China’s experimental thorium reactor ready for testing

0

China has completed construction of an experimental thorium reactor that could dramatically increase the number of people who can benefit from clean nuclear power.

The basics of fission: Nuclear power plants separate fuel atoms in a process called “fission”. This produces energy which can then be converted into electricity.

Nuclear power is more reliable than wind and solar, and the fission process produces no climate-damaging carbon emissions, making nuclear power a potentially key weapon in the fight against climate change.

The challenge: Today, there are more than 400 nuclear power plants in operation around the world, and the vast majority use uranium for fuel and water to cool and moderate the fission process, but the status quo has its drawbacks. .

While uranium is about as common as tin, less than 1% of the uranium mined is a specific type that can undergo fission (uranium-235) – a process called “enrichment” is required to increase. the levels of uranium-235 in the mined metal, and it’s both complicated and expensive.

Thorium is more prevalent than uranium, and its waste is less toxic and more difficult to turn into a weapon.

After fission, uranium leaves behind highly radioactive waste, which means it must be carefully stored and handled. Also included in this waste is a type of plutonium that can be used to make nuclear weapons.

The need for water, meanwhile, means nuclear power plants are usually only built in areas with an abundant supply, such as those with lakes, rivers, and coastlines, leaving the rest of the world to depend on others ( potentially not so clean) sources of energy.

The alternatives : Uranium-fueled, water-cooled reactors are perhaps the most common types, but there are other options with their own advantages and disadvantages.

Radioactive metallic thorium can be used as nuclear fuel. It is more common than uranium, and its post-fission waste is less toxic and more difficult to turn into a weapon.

“For the moment, there is enough uranium to supply all the reactors in operation,” nuclear reactor specialist Sylvain David told France 24. considerably reduce uranium requirements.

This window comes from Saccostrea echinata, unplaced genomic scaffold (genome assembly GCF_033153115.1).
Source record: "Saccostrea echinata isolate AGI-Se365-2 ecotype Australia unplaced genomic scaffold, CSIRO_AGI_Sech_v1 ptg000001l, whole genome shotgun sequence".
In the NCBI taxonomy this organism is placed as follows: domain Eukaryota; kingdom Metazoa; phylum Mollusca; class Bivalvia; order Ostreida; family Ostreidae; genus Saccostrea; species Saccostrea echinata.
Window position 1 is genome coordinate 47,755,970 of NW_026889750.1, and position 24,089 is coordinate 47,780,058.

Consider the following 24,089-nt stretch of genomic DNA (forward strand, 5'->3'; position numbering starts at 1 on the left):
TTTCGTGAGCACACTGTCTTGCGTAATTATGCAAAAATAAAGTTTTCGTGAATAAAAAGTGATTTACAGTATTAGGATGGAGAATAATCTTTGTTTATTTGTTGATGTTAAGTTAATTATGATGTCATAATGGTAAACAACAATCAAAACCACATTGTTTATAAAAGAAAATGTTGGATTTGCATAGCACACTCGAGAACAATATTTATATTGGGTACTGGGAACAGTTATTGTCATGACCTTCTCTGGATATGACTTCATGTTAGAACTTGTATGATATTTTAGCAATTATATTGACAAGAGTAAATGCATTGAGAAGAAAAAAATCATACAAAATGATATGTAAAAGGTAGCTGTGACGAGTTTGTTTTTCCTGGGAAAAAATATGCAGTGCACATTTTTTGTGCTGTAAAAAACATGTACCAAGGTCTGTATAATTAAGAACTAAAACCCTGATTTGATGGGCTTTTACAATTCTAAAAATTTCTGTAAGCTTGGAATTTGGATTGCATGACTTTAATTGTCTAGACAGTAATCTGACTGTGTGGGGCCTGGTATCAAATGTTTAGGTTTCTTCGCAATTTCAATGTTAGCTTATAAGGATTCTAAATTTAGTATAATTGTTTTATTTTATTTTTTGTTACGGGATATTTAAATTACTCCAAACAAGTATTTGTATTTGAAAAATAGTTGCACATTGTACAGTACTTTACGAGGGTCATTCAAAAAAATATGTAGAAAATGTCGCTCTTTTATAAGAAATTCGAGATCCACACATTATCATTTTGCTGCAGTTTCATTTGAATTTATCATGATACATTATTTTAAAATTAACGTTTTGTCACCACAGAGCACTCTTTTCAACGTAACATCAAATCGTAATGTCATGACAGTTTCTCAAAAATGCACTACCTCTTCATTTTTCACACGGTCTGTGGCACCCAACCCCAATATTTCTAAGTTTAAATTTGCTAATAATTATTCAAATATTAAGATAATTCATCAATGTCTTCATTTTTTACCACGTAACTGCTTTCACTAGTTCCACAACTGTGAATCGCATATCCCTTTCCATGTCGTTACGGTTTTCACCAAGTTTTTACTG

China is already planning to build a commercial version of the plant by 2030.

However, thorium is more radioactive than uranium in the short term, so working with a thorium reactor is more precarious. Thorium also does not perform as well as uranium in certain types of reactors.

Molten salt – salt heated to temperatures at which it becomes liquid – is a viable alternative to water for cooling and moderating the fission process in a reactor.

In addition to expanding the location options, molten salt reactors are also more efficient and safer, but molten salt can corrode pipes, and experimental molten salt reactors have been prone to technical problems.

The Chinese thorium reactor: Despite decades of research, scientists have never been able to overcome these shortcomings. But now China is preparing to test a molten salt reactor, the first of its kind, powered by thorium.

China built the thorium reactor in the Gobi Desert near the city of Wuwei in August, and now that construction is complete, it plans to start testing the device before the end of September.

If the prototype works as expected, China is already planning to build a commercial version of the plant by 2030. While the current thorium reactor could only produce enough electricity for less than 1,000 homes, it would be. capable of powering 100,000.

China does not intend to stop there either. It plans to build reactors across the country – potentially to clean up air pollution and bring clean energy to people living in its deserts and plains.

We would love to hear from you! If you have a comment on this article or have a tip for a future Freethink story, please email us at [email protected].


Source link

Leave A Reply

Your email address will not be published.